We invite both long (up to 8 pages and 2 pages of references, formatted according to the LREC 2020 guidelines) and short papers (4 pages and 2 pages of references) representing original research, innovative approaches and resource descriptions. Short papers may also represent project descriptions or position papers that do not have to report implementations but that can discuss to what extent and for which purposes Linguistic Linked Open Data is reused or created. Projects in their early stages that seek advice from the broader LLOD community are welcome, especially if addressing fields still underrepresented in the LLOD cloud. In addition to the main track, we encourage participants to present applications that use LLOD resources in a separate demo track. Both established systems and proofs of concept demonstrations can also be carried out in addition to presenting a paper. The best system will be awarded a monetary prize. This will be selected by a committee based on the reliability, innovation and user-friendliness of the application.

Contributions should be submitted: here

Identify, Describe and Share your LRs !

Describing your LRs in the LRE Map is now a normal practice in the submission procedure of LREC. To continue the efforts initiated at LREC 2020 about “Sharing LRs” (data, tools, web-services, etc.), authors will have the possibility, when submitting a paper, to upload LRs in a special LREC repository. This effort of sharing LRs, linked to the LRE Map for their description, may become a new regular feature for conferences in our field, thus contributing to creating a common repository where everyone can deposit and share data.

As scientific work requires accurate citations of referenced work so as to allow the community to understand the whole context and also replicate the experiments conducted by other researchers, LREC 2020 endorses the need to uniquely Identify LRs through the use of the International Standard Language Resource Number (ISLRN, www.islrn.org), a Persistent Unique Identifier to be assigned to each Language Resource. The assignment of ISLRNs to LRs cited in LREC papers will be offered at submission time.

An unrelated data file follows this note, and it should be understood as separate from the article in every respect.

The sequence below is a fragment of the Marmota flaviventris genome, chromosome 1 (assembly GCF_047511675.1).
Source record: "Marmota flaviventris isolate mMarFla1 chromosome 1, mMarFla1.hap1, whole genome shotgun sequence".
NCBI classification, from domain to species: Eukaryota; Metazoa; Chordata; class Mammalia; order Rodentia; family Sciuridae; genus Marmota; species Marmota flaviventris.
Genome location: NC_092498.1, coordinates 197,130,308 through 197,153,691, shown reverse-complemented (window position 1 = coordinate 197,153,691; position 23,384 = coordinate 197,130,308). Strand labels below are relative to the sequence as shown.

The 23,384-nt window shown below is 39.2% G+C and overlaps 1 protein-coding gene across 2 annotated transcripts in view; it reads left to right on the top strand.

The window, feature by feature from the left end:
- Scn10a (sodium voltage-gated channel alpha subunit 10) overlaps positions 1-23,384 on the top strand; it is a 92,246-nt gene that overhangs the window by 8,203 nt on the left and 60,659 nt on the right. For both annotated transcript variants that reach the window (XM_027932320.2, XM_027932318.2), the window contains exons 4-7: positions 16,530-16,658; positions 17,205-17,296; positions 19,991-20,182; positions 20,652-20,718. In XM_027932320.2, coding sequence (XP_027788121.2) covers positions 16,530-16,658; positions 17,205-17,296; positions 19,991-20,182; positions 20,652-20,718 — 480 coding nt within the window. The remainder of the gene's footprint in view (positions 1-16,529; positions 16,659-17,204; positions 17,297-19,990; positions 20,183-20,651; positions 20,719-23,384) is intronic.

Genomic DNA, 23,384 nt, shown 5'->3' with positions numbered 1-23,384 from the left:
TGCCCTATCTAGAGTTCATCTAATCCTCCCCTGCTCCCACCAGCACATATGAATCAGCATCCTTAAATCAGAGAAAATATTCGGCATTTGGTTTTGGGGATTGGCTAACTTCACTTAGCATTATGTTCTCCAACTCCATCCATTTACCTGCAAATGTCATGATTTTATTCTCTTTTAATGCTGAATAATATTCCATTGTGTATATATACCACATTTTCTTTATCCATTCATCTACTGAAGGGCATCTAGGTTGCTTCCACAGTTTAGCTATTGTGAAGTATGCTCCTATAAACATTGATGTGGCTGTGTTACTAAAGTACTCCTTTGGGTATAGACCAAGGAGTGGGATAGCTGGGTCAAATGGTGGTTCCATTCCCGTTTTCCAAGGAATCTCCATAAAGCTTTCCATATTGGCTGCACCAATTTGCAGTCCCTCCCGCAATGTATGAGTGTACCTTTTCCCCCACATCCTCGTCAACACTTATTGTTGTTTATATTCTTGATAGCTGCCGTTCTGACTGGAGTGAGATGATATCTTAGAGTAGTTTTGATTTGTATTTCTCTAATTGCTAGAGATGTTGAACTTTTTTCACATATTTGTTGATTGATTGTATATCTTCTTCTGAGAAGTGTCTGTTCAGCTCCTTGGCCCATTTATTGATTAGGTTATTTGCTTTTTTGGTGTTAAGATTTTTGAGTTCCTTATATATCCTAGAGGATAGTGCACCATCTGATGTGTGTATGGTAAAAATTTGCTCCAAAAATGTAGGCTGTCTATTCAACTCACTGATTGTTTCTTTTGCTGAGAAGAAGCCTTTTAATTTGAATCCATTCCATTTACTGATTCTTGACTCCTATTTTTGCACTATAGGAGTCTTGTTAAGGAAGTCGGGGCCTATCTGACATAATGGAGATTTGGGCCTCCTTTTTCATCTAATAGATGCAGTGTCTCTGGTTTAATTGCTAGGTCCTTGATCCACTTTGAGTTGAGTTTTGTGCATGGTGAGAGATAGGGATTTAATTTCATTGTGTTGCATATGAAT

Important Dates

16 Feb 2020: submission
13 Mar 2020: notification
02 Apr 2020: camera-ready
11 May 2020: workshop, Marseille (France)

Organizing Committee

  • John P. McCrae (National University of Ireland Galway, Ireland)
  • Jorge Gracia (University of Zaragoza, Spain)
  • Julia Bosque Gil (University of Zaragoza, Spain)
  • Maxim Ionov (Goethe University Frankfurt, Germany)
  • Christian Chiarcos (Goethe University Frankfurt, Germany)
  • Thierry Declerck (DFKI GmbH, Germany)

Please get in contact via ldl2020@linguistic-lod.org

Programme Committee

  • Paul Buitelaar (Insight, Ireland)
  • Steve Cassidy (Macquarie University, Australia)
  • Damir Cavar (Indiana University, USA)
  • Gerard de Melo (Rutgers University, USA)
  • Francesca Frontini (Université Paul-Valéry, Montpellier, France)
  • Jeff Good (University at Buffalo, USA)
  • Dagmar Gromann (Vienna University, Austria)
  • Yoshihiko Hayashi (Osaka University, Waseda University, Tokyo, Japan)
  • Fahad Khan (ILC-CNR, Italy)
  • Elena Montiel-Ponsoda (Universidad Politécnica de Madrid, Spain)
  • Steve Moran (Universität Zürich, Switzerland)
  • Roberto Navigli (“La Sapienza” Università di Roma, Italy)
  • Sebastian Nordhoff (Language Science Press, Berlin, Germany)
  • Petya Osenova (IICT-BAS, Bulgaria)
  • Antonio Pareja-Lora (Universidad Complutense Madrid, Spain)
  • Mariano Rico (Universidad Politécnica de Madrid, Spain)
  • Laurent Romary (INRIA, France)
  • Felix Sasaki (Cornelsen Verlag GmbH, Berlin, Germany)
  • Andrea Schalley (Karlstad University, Sweden)
  • Gilles Sérasset (University Grenoble Alpes, France)
  • Armando Stellato (University of Rome, Tor Vergata, Italy)
  • Piek Vossen (Vrije Universiteit Amsterdam, The Netherlands)